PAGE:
Thursday, Nov 21, 2002

Ventry cove as seen from our room at Ballymore House.
Nov. 21, 2002

After a quick breakfast we set out on Dingle’s main attraction, the drive around the peninsula. Following the route outlined in our Rick Steves’ Ireland guidebook, we set out to see the wonders Dingle has to offer.

Yvette & Danny in Dingle.
Nov. 21, 2002

There are way too many interesting things in Dingle to point them out here; the landscape itself becomes your first must-see sight, so barely out of the town proper we pulled over to the side of the road (quite a feat, considering how small the road is) to drink in the beauty.

The fields of Dingle provide a great contrast to the vast sea.
Nov. 21, 2002

Danny surveys a “fairy mound” (off to the left) standing by the side
of the road. Behind, the Dingle Peninsula shows off her landscape.
Nov. 21, 2002

A “fairy mound” (the buried remains of a small Celtic ring fort) provided our first stop. From here we could survey the mound, the land and the sea. Since it was November, Dingle had a quiet starkness to it. Flanking the road on both sides are fuscia bushes that burst to life in the summer; in winter, they stand as silent sentinels of the main road.

Our next stop was Dun Beg (literally “Small Fort”: Dun=fort, Beg=small), a Celtic ring fort from around 500 B.C.E. that had been excavated due to the fact it would imminently be falling into the sea, give our take some centuries. Dun Beg consists of various concentric stone walls encircling a massive clochan (stone igloos, more on this a bit later) with only the cliff and the sea as a back door. The cliff has been eroding over time (not hard to imagine when you see the massive waves that break against the rocks every two seconds) and some day it will take the fort with it into the sea. Sad, but it provides us all an opportunity to see up close this amazing feat of ancient engineering.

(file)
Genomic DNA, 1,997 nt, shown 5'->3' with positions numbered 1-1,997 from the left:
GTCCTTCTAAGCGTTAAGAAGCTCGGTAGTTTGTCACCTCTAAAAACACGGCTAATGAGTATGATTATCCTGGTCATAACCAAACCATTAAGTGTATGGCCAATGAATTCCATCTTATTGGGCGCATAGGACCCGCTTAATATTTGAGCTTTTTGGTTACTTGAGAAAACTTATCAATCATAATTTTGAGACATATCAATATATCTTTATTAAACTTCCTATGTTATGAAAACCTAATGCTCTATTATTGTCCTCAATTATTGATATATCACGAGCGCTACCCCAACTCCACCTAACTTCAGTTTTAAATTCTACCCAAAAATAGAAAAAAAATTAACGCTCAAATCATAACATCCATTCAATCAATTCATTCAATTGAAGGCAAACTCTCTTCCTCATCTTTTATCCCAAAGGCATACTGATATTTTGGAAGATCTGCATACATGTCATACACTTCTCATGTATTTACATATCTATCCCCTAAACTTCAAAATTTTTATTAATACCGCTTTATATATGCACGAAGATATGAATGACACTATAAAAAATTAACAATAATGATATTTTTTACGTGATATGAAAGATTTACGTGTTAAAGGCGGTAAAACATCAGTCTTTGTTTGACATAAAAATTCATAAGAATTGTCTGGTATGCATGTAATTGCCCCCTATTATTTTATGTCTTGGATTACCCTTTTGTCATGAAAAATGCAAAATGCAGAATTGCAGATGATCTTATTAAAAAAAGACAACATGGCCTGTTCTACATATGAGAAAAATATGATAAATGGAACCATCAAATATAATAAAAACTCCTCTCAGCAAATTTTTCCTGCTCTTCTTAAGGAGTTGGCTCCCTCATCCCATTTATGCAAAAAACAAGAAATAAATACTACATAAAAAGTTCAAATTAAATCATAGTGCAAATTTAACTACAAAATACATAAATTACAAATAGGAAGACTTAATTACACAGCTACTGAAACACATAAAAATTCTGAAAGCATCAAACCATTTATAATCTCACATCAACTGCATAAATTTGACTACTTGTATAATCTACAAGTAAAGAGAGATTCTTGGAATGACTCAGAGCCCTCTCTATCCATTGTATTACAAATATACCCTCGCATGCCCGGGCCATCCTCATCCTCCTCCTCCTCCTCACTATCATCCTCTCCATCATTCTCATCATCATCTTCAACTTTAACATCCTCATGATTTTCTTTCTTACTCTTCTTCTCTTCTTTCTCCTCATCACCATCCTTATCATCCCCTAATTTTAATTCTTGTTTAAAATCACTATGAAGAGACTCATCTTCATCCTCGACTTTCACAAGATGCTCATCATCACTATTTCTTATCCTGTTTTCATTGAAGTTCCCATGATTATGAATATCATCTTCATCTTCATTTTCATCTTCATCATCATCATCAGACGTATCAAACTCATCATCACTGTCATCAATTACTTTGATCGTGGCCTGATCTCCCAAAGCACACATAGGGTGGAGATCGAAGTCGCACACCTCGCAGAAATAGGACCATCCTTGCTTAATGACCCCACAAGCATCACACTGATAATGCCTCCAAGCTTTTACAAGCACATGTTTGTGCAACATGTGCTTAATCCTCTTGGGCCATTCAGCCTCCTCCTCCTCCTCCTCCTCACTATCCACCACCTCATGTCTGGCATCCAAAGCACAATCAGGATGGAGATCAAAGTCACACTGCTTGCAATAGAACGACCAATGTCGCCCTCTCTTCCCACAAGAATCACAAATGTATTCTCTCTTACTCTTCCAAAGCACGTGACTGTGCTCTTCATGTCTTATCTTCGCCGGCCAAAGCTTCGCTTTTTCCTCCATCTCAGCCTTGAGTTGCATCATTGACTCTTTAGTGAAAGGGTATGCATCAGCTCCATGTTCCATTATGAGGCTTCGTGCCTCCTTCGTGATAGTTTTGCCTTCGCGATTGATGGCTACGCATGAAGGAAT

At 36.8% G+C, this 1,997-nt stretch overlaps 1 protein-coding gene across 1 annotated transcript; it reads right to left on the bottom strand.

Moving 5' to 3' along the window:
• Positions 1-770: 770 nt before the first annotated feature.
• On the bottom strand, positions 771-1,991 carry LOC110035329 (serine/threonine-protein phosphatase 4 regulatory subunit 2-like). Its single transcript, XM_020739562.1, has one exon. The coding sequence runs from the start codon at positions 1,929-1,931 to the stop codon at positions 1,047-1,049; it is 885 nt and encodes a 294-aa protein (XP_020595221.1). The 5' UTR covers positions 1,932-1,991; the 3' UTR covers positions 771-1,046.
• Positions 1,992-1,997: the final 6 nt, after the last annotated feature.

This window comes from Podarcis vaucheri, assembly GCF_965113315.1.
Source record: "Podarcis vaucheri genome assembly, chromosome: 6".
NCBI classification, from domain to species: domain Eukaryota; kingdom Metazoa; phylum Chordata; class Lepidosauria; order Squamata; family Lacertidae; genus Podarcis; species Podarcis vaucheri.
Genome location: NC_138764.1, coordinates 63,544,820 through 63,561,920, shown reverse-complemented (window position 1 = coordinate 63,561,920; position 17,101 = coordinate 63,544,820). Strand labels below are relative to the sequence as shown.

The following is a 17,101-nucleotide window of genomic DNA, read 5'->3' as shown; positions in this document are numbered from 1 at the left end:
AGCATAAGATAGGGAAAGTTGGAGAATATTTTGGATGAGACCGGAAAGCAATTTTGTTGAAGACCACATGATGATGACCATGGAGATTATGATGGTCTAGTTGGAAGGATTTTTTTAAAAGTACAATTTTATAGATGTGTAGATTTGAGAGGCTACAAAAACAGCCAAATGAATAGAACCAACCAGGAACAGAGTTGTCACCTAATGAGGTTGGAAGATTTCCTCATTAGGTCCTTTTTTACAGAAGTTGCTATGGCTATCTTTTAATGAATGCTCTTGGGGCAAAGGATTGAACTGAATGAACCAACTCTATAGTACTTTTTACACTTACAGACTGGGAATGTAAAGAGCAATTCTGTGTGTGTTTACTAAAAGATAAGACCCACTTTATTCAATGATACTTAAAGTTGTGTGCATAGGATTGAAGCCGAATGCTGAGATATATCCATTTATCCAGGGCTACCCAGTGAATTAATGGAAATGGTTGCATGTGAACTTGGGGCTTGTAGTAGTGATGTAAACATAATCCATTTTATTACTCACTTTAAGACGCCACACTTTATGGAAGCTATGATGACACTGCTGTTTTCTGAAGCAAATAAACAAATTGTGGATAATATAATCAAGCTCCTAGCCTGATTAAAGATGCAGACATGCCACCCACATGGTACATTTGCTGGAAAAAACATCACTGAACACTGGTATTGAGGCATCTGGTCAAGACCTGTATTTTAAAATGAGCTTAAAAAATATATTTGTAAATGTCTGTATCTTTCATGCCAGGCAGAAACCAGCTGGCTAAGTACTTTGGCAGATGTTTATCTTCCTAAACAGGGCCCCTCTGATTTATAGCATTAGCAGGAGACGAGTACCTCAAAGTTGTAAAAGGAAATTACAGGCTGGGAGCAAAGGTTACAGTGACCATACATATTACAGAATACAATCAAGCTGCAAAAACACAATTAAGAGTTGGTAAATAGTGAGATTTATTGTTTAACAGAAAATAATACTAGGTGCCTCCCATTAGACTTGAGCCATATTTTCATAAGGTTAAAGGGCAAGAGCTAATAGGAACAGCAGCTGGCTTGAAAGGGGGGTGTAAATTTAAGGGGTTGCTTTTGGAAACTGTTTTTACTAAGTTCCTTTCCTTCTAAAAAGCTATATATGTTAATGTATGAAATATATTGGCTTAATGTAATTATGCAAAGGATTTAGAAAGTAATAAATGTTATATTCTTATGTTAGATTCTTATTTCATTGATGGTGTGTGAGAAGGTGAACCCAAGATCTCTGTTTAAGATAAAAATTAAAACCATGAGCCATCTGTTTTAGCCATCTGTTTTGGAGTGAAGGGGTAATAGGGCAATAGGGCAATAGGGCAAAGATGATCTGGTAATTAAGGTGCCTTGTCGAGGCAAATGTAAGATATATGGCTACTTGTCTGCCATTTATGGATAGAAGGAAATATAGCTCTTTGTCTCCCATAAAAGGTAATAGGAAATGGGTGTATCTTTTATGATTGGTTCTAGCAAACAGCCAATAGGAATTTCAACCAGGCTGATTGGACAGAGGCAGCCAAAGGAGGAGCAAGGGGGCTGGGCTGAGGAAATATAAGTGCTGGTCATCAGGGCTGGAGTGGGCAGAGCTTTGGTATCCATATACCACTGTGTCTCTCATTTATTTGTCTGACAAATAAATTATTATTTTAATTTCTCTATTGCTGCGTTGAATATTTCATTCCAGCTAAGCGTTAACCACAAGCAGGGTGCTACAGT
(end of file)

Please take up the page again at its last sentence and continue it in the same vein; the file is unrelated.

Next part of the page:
Entryway into Dun Beg fort. The ancient Celts
were small people (the door is only about 5 1/2 feet tall).
Nov. 21, 2002

Celtic construction features no mortar. So pay close attention to those stones, because they have stuck together like that for some 2500 years only because of creative fitting and gravity. It really makes you realize that “ancient” does not mean “simple”; the techniques were different, but how many of our modern buildings will survive 2500 years from now?

Den Beg from the outside, looking in (that’s the entrance to the left and back).
Nov. 21, 2002

Dun Beg was astounding and humbling, and it was only one of the stops on our tour of the peninsula, so with one last look around the whole area (during which Danny managed to slip on the mud and fall down–you’ll see further on), we got back into our car and drove on, but not before capturing a vision of Ireland.

The rain comes and goes like fleeting thoughts,
leaving amazing rainbows behind as mementos of their visit.
Nov. 21, 2002

The rugged Dingle coastline.
The west of Ireland, so marked by cliffs like the ones above, seems to be proclaiming,
 “Ireland ends here, not in a submissive slope, but in a defiant and sharp precipice.”
Nov. 21, 2002

From Dun Beg our next stop was the clochans. Scattered all round Dingle, clochans were little stone dwellings that looked like igloos, round and tapered on the outside and square on the inside, that served as houses for inhabitants of the peninsula, from the Celts to the Christian monks who found in Dingle a remote-enough place to live.